Silver Dollars & Trade Dollars of the United States - A Complete Encyclopedia

Chapter 3: Early Dollars, Historical Background
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Design for the 1794 Dollar Created

Once Jefferson' had made the request to Congress, it was dear that the decision would be favorable, but then as now the legislators were in no hurry. Well before the congressional action of March 3, 1794, however, reducing the bonds for the chief coiner and assayer, respectively, to $5,000 and $1,000, Engraver Robert Scot had begun work on designs for the silver coinage. Just when this process began is uncertain, but it is likely that the engraver was at work no later than the middle of January 1794.

Judging from the adopted design, Scot may have been instructed' to use the Liberty head designed for the cent by Engraver Joseph Wright in August 1793. Stat's copy is not exact, but the overall relationship is reasonably clear. The head is gazing at a somewhat higher angle, and the liberty cap has been removed, but otherwise there is little real difference. The government obviously considered Wright's Liberty head to be an outstanding artistic success.

Scot also may have been told to use Wright's eagle from the pattern quarter dollar of 1792, although the head was turned and the base changed to a rock instead of the earlier globe. The Scot eagle was somewhat less refined than that executed by Wright, but under the circumstances was well done for the period. Appropriate lettering encircled the eagle and the design was complete; no wreath was present on this first approved drawing by Scot.

One of the great misconceptions of American numismatics is that the engraver was solely responsible for a particular design. With minor exceptions, primarily while James B. Longacre served as engraver in the 1850s and 1860s, the designs were almost always dictated by higher authorities-the director played a key role in this work-and the engraver then produced drawings to match his instructions as closely as possible. (A typical example of the director ordering a particular style of artwork was to occur in 1891 when Mint Director Edward O. Leech ordered Chief Engraver Charles E. Barber to use certain French coins and medals as a guide in the preparation of the Liberty head coinage. Barber had some freedom of artistic expression, but only to the extent that it was permitted by Leech.)

Little is known of precise dates in 1794 for dies and patterns, but it is known that Frederick Riche was hired for 18 days' work in May, and it is. likely that Riche worked on the dies for copper coins while Scot executed hubs for a half dime pattern.

How Dies Were Made

At this point it is necessary to explain just how dies were created prior to 1907, when an entirely new system was introduced. (The system in effect during 1794 was heavily modified in 1837 and again, to a lesser extent, in 1867, but the' general idea remained the same.)

After the artwork was accepted, for use, the engraver carefully cut in relief the head of Liberty (the head appeared just as it did on the finished coin) or eagle as was required. For, the obverse the head of Liberty was punched into a blank die, and then the necessary lettering and date were also punched in. For the reverse a similar operation took place except that the hub was of an eagle. The dies were then hardened and made ready for use in the coining press.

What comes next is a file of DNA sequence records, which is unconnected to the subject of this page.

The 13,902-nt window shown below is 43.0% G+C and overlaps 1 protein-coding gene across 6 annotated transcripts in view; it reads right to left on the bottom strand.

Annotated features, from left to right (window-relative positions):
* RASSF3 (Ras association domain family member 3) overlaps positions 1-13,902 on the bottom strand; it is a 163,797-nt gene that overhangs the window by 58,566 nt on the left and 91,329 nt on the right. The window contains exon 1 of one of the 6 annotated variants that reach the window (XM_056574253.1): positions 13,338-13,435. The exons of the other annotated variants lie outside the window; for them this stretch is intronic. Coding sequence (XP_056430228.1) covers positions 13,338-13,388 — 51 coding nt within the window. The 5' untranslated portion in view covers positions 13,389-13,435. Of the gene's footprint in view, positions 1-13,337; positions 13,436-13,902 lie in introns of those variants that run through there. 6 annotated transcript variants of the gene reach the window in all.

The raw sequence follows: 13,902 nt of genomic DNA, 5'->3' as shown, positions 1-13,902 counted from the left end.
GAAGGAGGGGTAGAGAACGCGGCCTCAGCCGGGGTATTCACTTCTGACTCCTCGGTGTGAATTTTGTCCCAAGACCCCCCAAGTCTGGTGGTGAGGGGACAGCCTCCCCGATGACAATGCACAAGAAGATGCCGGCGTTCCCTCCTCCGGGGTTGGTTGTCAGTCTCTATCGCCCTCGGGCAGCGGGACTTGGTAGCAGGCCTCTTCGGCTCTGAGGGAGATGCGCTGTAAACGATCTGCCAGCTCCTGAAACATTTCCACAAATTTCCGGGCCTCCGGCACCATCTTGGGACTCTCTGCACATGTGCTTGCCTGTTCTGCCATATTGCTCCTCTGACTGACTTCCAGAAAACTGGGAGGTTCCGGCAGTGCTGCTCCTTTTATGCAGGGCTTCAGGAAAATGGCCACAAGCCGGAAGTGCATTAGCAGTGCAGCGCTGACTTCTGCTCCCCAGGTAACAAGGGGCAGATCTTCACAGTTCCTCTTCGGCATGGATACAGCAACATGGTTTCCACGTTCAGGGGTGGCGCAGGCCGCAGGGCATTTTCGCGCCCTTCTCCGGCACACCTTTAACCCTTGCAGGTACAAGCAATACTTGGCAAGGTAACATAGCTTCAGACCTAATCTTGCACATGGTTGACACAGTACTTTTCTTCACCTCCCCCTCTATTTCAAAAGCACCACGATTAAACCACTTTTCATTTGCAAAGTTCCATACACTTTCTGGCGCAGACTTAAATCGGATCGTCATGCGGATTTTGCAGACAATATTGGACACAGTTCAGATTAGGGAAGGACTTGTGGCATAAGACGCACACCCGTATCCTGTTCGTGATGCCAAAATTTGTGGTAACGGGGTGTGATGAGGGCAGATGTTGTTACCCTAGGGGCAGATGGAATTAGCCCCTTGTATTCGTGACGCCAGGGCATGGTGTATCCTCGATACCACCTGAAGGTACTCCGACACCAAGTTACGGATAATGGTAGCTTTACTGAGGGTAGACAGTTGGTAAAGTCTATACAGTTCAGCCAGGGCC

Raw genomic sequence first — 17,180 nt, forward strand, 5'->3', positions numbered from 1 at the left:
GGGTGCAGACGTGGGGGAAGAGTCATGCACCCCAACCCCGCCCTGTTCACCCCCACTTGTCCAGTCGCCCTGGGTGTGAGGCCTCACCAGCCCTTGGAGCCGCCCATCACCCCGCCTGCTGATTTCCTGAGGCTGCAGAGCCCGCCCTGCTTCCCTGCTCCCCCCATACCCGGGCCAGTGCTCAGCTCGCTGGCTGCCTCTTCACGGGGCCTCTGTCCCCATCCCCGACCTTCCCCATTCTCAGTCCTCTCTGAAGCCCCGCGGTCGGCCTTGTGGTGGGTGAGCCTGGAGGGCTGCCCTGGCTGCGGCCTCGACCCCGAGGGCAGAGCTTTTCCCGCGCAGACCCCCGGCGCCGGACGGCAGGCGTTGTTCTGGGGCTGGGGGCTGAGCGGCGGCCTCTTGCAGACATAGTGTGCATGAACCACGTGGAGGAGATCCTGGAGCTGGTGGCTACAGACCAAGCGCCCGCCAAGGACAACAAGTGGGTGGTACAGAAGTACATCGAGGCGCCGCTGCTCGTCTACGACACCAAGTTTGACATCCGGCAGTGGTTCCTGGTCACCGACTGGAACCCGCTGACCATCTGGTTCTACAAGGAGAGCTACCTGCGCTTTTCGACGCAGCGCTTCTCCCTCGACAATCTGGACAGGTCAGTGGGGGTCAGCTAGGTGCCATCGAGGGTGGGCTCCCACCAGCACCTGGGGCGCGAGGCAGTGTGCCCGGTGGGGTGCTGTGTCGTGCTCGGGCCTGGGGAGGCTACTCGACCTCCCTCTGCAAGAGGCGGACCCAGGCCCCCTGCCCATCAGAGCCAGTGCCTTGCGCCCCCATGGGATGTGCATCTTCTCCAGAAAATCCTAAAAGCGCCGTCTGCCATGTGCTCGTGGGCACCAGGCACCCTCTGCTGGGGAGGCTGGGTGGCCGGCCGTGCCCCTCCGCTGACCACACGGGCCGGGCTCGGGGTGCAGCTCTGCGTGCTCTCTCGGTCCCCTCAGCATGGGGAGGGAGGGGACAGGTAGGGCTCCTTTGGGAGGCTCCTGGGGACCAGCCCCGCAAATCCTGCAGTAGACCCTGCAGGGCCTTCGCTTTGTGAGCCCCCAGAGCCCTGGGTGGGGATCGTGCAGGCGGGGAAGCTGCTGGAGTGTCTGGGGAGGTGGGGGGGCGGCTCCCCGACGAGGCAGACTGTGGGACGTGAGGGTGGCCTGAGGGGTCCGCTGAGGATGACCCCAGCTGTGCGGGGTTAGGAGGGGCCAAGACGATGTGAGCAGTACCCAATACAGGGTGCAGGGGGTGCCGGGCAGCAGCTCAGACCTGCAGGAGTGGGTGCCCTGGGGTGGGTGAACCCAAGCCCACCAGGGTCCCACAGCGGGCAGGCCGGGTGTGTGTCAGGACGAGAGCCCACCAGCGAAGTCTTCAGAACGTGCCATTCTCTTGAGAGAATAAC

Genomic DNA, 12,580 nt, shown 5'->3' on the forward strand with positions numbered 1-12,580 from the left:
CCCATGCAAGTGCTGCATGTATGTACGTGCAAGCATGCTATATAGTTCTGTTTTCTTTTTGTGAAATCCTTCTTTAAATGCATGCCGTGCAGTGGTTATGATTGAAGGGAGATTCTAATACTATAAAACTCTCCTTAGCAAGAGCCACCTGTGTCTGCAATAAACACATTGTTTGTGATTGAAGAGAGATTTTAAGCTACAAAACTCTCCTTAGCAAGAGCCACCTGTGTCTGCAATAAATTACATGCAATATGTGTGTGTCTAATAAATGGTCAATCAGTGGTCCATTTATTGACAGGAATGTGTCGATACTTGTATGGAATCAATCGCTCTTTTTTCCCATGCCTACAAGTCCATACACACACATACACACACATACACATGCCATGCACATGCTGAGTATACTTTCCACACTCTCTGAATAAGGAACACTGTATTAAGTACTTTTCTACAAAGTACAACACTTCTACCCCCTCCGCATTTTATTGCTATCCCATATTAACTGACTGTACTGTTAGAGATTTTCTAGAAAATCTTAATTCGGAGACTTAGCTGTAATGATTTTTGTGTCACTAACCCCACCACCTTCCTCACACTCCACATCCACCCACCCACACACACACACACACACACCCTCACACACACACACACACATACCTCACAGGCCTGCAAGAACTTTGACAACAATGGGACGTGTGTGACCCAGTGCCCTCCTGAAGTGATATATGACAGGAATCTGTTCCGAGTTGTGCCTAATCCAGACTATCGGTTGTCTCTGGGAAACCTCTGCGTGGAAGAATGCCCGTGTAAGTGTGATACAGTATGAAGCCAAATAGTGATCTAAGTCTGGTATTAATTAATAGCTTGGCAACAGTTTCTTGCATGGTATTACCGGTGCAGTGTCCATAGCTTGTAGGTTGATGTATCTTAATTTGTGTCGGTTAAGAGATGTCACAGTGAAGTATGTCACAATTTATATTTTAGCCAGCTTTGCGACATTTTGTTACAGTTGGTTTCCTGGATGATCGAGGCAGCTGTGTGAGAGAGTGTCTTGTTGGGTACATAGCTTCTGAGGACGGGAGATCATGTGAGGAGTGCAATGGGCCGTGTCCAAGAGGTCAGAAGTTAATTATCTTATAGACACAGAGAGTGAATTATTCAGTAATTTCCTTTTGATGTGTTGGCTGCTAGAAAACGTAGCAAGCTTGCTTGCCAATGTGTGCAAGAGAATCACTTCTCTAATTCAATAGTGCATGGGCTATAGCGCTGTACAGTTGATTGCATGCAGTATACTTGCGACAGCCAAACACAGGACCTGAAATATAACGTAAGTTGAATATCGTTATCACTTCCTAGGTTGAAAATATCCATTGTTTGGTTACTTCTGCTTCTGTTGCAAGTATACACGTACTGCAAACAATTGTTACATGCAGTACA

Pattern Half Dimes

Pattern half dimes from designs by Scot, but based on the Wright work of 1793, appear to have been struck in May or June 1794. The only known specimen, in copper, is in the National Numismatic Collection in the Smithsonian Institution. There is no question of the denomination as it is written out as half dime on the reverse. The pronunciation was almost certainly dime as at present; the spelling was modernized at the Mint in the late 1820s. Changes of this type invariably reflect public usage.

The patterns were examined very carefully by top government officials and it was decided that the design was not quite all that was wanted. Someone, probably Jefferson or the president, decided that a wreath was necessary on the reverse and that the spelled-out denomination was no longer wanted. Britain did not put written denominations on its coinage while France had just begun to. It is likely here that we see the influence of the pro-British party (Jefferson favored France) in which Hamilton played a key role. It appears to be one of the few times that the Treasury secretary was able to decide a matter affecting the coinage before he left office at the end of January 1795.

Not only was it felt that the half dime design had flaws, but this denomination was not even to be the first silver coin struck officially under the provisions of the 1792 law. Someone, perhaps Hamilton again, persuaded the president that only the largest coins commanded respect in foreign eyes and that the dollar should be the first coin struck. It is also likely that the public demand for half dimes had lessened since 1792; perhaps more Spanish coins of low value (the half real was worth 6-1/4 cents) had been imported into the country.

Creating the 1794 Dollar Dies

After the decision had been made to scrap the proposed coinage of half dimes and begin with the silver dollar, Scot went back to the drawing board to produce sketches of the changes required by the top officials. The fully written-out denomination was duly eliminated (on the dollar and half dollar it would be found only in the edge lettering until 1807) and a wreath was added around the eagle. The new sketches were approved in due course, perhaps in June 1794, and Scot began to cut the necessary hubs for the dollar dies.

Chapter 3: Early Dollars, Historical Background
1 2 3 4 5 6 7 8 9 10 11 12 13 14 15 16 17 18 19 20

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